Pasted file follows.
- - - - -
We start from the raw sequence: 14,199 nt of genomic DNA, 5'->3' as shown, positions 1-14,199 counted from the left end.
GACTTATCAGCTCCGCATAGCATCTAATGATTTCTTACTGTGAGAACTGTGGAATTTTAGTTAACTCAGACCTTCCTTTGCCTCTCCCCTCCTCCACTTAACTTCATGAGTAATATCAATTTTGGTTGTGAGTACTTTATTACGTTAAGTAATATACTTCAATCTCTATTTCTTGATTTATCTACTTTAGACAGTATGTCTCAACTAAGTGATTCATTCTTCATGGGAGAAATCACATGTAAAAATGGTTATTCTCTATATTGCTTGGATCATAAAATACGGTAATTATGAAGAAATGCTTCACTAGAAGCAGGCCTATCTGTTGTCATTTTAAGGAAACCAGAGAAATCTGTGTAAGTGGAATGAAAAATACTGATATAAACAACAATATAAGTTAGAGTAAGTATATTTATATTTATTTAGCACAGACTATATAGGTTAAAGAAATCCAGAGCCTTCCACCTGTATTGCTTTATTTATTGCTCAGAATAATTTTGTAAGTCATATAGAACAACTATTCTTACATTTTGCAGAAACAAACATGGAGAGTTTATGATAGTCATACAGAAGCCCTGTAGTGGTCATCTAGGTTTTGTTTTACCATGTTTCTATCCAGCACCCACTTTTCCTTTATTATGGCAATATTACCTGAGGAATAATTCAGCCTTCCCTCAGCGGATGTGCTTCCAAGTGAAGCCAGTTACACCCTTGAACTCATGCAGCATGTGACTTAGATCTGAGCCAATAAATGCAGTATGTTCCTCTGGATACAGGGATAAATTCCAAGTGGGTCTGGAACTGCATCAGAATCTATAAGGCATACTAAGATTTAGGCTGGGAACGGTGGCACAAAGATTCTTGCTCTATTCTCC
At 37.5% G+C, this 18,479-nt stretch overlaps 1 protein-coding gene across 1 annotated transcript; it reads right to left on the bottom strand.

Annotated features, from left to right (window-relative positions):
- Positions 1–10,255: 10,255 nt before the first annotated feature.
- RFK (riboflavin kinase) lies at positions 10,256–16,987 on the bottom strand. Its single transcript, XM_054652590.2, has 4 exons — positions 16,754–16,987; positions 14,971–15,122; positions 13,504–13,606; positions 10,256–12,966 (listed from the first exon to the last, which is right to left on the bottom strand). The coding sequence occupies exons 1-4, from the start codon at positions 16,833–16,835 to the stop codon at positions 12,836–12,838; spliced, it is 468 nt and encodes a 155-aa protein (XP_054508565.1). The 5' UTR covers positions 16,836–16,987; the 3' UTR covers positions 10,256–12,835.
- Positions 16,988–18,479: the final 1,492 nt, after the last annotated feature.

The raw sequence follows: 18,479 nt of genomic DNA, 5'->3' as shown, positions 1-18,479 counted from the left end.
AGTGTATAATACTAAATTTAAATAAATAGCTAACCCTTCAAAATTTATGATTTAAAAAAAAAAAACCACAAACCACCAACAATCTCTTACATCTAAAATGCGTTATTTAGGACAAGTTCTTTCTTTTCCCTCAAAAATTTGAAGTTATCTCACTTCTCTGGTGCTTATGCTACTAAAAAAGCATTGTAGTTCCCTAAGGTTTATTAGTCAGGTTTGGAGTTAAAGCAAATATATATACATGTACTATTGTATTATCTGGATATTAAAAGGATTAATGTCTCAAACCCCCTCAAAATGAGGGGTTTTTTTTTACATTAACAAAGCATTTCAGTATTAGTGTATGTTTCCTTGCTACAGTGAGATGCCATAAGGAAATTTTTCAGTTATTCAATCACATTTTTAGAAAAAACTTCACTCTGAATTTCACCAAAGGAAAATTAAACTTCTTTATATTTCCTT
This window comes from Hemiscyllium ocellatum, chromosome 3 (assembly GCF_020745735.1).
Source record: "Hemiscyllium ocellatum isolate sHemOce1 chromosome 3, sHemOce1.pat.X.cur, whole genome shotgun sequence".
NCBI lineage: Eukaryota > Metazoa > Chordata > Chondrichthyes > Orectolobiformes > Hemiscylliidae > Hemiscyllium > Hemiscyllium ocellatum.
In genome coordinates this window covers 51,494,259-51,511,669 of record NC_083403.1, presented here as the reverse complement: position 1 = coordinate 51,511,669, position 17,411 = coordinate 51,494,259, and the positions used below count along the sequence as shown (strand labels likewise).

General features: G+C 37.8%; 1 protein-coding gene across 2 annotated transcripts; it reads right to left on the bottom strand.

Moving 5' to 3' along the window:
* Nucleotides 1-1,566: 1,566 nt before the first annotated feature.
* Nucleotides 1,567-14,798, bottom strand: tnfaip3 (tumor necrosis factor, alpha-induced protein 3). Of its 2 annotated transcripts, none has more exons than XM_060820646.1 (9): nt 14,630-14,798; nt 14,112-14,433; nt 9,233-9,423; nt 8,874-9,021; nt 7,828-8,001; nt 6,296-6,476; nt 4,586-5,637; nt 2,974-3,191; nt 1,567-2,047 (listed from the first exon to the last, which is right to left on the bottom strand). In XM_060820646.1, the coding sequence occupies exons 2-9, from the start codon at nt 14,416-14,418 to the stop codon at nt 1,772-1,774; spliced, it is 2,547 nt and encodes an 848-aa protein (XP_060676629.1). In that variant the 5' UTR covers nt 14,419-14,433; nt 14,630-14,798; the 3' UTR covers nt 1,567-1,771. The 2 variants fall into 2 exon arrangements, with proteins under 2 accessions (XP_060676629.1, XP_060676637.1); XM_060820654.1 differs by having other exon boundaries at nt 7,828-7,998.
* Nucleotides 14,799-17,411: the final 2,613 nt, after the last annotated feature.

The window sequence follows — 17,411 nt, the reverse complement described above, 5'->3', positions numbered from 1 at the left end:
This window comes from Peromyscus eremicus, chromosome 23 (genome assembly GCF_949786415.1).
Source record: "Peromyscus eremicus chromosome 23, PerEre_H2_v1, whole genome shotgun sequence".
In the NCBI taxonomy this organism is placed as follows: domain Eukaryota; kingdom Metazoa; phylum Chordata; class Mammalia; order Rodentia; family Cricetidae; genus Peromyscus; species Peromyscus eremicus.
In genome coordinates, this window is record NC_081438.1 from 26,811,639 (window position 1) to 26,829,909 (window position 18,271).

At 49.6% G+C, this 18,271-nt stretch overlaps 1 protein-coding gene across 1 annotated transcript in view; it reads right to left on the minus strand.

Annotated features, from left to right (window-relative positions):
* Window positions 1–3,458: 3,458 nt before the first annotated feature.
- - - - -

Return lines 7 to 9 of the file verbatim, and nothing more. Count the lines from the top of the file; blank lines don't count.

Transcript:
- Positions 16,988–18,479: the final 1,492 nt, after the last annotated feature.

The raw sequence follows: 18,479 nt of genomic DNA, 5'->3' as shown, positions 1-18,479 counted from the left end.
AGTGTATAATACTAAATTTAAATAAATAGCTAACCCTTCAAAATTTATGATTTAAAAAAAAAAAACCACAAACCACCAACAATCTCTTACATCTAAAATGCGTTATTTAGGACAAGTTCTTTCTTTTCCCTCAAAAATTTGAAGTTATCTCACTTCTCTGGTGCTTATGCTACTAAAAAAGCATTGTAGTTCCCTAAGGTTTATTAGTCAGGTTTGGAGTTAAAGCAAATATATATACATGTACTATTGTATTATCTGGATATTAAAAGGATTAATGTCTCAAACCCCCTCAAAATGAGGGGTTTTTTTTTACATTAACAAAGCATTTCAGTATTAGTGTATGTTTCCTTGCTACAGTGAGATGCCATAAGGAAATTTTTCAGTTATTCAATCACATTTTTAGAAAAAACTTCACTCTGAATTTCACCAAAGGAAAATTAAACTTCTTTATATTTCCTT